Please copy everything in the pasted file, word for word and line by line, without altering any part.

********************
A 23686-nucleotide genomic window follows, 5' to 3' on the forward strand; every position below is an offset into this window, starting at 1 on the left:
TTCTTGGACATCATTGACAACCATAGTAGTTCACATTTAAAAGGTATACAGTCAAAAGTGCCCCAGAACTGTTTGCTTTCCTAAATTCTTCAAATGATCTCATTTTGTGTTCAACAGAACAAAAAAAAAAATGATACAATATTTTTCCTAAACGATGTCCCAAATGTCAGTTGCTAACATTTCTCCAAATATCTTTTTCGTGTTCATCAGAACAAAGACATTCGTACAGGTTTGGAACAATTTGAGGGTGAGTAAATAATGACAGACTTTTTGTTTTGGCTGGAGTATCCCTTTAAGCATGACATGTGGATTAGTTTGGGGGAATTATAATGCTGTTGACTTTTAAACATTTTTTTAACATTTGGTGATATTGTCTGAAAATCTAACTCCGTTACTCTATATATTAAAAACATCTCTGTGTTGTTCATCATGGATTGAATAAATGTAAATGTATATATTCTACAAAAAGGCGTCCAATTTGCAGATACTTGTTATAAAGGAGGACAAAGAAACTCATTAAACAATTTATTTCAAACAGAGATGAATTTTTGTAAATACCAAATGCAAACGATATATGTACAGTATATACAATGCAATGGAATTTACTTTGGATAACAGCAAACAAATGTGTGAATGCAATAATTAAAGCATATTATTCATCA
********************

A 23686-nucleotide genomic window follows, 5' to 3' on the forward strand; every position below is an offset into this window, starting at 1 on the left:
TTCTTGGACATCATTGACAACCATAGTAGTTCACATTTAAAAGGTATACAGTCAAAAGTGCCCCAGAACTGTTTGCTTTCCTAAATTCTTCAAATGATCTCATTTTGTGTTCAACAGAACAAAAAAAAAAATGATACAATATTTTTCCTAAACGATGTCCCAAATGTCAGTTGCTAACATTTCTCCAAATATCTTTTTCGTGTTCATCAGAACAAAGACATTCGTACAGGTTTGGAACAATTTGAGGGTGAGTAAATAATGACAGACTTTTTGTTTTGGCTGGAGTATCCCTTTAAGCATGACATGTGGATTAGTTTGGGGGAATTATAATGCTGTTGACTTTTAAACATTTTTTTAACATTTGGTGATATTGTCTGAAAATCTAACTCCGTTACTCTATATATTAAAAACATCTCTGTGTTGTTCATCATGGATTGAATAAATGTAAATGTATATATTCTACAAAAAGGCGTCCAATTTGCAGATACTTGTTATAAAGGAGGACAAAGAAACTCATTAAACAATTTATTTCAAACAGAGATGAATTTTTGTAAATACCAAATGCAAACGATATATGTACAGTATATACAATGCAATGGAATTTACTTTGGATAACAGCAAACAAATGTGTGAATGCAATAATTAAAGCATATTATTCATCA